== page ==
Trump buys into the Krugman con - Peter Diekmeyer (08/08/2018)

Leading economic indicators suggest that the Republicans are headed into the fall mid-term election season with the wind at their backs.

Real GDP growth hit 4.1% during the second quarter. The unemployment rate recently slipped to 3.9%, and the US Federal Reserve is finally starting to meet its inflation targets.

Things are so good that U.S. president Donald Trump calls it “the greatest economy in the history of America.”

Yet while all appears well on the surface, there are growing concerns among gold investors about the sustainability of the current pick-up.

Works well in practice… but does it work in theory?

Part of the problem relates to the old joke about French university professors. “It works well in practice,” they reportedly ask. “But does it work in theory?”

The same question underlies Trump’s economic practices. They are clearly generating short-term results. But they don’t appear to adhere to any underlying philosophy.

Republicans liken Trump’s tax cuts and his deregulation efforts with policies implemented by the Reagan Administration. However, the comparison is far from perfect.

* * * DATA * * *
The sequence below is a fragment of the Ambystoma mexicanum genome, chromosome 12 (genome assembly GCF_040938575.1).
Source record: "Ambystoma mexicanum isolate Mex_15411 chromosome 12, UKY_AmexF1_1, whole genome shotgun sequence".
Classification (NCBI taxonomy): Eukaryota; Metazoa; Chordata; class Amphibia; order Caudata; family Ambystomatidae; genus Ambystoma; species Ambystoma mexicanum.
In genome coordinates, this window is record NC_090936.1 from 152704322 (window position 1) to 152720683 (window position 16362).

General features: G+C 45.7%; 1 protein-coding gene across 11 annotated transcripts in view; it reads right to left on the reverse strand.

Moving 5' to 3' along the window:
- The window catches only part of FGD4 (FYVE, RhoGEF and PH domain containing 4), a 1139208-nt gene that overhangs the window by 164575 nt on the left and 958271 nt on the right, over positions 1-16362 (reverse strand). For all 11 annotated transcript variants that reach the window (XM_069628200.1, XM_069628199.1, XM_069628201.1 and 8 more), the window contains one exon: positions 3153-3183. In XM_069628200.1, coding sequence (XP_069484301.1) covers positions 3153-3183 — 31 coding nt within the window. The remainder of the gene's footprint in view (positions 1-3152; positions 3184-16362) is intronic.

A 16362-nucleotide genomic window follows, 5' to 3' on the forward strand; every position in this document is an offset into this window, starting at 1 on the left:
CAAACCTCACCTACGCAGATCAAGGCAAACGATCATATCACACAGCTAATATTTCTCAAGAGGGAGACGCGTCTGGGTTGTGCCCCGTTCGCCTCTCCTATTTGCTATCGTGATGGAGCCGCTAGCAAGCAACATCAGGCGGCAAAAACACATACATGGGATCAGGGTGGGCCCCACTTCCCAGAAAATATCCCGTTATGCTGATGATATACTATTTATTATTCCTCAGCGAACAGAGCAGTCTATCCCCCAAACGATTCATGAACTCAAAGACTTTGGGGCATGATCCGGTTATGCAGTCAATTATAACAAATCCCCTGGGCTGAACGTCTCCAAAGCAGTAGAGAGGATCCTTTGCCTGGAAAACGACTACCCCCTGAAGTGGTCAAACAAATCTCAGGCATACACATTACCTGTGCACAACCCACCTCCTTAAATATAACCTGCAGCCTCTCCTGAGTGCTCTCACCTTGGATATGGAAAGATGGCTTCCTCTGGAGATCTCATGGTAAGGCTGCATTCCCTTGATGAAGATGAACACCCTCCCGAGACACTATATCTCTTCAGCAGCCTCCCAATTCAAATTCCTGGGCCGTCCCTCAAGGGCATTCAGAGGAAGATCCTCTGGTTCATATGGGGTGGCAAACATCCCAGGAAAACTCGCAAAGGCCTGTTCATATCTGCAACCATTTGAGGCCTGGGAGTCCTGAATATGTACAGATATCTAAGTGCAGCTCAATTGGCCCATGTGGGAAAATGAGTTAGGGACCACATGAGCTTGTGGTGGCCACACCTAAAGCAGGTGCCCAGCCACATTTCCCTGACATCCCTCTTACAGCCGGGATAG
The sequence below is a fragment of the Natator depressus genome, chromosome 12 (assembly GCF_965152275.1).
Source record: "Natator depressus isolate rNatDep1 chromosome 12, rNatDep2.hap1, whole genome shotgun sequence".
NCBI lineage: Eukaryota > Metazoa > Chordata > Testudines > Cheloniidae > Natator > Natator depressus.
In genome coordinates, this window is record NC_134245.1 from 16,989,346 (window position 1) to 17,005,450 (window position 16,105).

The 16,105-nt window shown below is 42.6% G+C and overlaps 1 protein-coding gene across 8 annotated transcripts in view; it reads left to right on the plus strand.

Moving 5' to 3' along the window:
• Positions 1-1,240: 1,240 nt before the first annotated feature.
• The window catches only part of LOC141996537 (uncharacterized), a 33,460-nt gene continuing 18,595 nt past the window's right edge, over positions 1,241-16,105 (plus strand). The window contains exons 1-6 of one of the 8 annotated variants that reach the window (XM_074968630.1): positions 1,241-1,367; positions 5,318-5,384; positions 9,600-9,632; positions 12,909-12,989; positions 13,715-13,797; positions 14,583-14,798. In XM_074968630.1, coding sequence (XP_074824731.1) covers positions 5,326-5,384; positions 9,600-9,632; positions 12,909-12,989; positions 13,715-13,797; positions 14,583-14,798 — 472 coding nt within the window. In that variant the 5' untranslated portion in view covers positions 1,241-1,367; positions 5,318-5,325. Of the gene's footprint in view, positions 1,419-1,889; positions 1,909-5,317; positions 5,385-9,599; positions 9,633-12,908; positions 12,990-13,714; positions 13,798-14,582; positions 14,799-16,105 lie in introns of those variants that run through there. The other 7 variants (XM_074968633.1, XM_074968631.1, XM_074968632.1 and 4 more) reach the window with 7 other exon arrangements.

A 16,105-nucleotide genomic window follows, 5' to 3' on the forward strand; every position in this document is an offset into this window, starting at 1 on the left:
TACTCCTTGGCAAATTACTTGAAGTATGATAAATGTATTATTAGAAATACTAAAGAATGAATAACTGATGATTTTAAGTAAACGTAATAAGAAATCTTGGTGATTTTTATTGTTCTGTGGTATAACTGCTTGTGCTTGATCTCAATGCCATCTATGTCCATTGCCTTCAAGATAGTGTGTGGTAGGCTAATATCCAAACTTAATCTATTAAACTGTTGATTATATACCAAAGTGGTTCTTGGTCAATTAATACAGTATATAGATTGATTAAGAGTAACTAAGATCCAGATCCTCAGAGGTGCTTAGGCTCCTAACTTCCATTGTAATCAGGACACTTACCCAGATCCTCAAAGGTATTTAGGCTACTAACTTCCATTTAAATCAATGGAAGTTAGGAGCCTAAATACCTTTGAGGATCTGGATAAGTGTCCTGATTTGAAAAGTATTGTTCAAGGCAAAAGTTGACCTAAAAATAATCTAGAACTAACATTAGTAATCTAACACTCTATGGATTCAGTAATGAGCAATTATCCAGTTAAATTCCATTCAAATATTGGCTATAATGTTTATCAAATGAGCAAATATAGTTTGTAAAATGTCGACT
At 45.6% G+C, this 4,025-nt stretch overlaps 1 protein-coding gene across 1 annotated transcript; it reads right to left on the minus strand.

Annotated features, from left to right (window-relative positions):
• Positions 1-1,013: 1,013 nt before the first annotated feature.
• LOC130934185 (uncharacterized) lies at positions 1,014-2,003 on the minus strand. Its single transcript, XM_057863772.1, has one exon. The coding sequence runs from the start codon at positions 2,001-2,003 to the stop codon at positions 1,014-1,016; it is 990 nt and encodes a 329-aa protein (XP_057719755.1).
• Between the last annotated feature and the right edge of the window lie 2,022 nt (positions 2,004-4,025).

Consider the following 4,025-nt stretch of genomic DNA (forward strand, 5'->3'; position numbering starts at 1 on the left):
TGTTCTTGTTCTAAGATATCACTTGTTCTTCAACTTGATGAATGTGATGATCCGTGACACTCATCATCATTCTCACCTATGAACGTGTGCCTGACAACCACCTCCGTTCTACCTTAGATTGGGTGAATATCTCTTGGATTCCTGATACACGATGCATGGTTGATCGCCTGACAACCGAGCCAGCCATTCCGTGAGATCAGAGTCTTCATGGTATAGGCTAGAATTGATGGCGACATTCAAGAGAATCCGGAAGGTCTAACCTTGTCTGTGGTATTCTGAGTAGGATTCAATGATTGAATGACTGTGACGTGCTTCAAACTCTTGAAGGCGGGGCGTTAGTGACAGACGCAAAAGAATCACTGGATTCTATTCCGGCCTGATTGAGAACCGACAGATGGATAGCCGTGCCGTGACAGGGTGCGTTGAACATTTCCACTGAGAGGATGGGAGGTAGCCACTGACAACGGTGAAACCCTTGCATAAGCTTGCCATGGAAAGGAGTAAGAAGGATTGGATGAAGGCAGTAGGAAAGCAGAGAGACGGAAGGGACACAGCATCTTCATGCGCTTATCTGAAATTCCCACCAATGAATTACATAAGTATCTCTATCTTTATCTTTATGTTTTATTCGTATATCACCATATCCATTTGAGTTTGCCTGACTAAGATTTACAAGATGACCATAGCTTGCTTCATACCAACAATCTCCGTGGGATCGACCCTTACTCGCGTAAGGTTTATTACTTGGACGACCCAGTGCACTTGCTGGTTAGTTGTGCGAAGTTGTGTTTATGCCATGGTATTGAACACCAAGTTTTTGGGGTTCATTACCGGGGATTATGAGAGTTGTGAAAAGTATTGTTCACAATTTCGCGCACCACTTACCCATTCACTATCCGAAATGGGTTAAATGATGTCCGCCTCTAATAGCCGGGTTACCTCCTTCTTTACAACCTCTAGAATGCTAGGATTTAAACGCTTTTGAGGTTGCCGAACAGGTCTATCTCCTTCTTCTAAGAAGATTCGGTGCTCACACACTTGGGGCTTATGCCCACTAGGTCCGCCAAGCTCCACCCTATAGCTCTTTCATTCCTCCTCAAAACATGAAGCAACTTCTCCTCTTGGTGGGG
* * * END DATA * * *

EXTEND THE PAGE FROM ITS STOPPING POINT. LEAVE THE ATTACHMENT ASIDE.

For one, the Trump Administration’s growing tariffs on imported goods, which amount to hidden sales taxes, are gradually undoing the effects of his earlier tax cuts.

Worse, the Trump Administration’s practice of choosing which sectors will benefit from protective tariffs and which won’t amounts to a drastic increase in government intervention in the economy.

Making government great again

Taking a step back, Trump’s policies incorporate many of the “big government” themes advocated by mainstream economists from both major political parties during much of the past four decades.

Led by Paul Krugman, a Nobel Prize winner, New York Times columnist and professor at CUNY, the economics profession has consistently advocated growth in government spending, borrowing and credit creation in the hopes of spurring economic growth.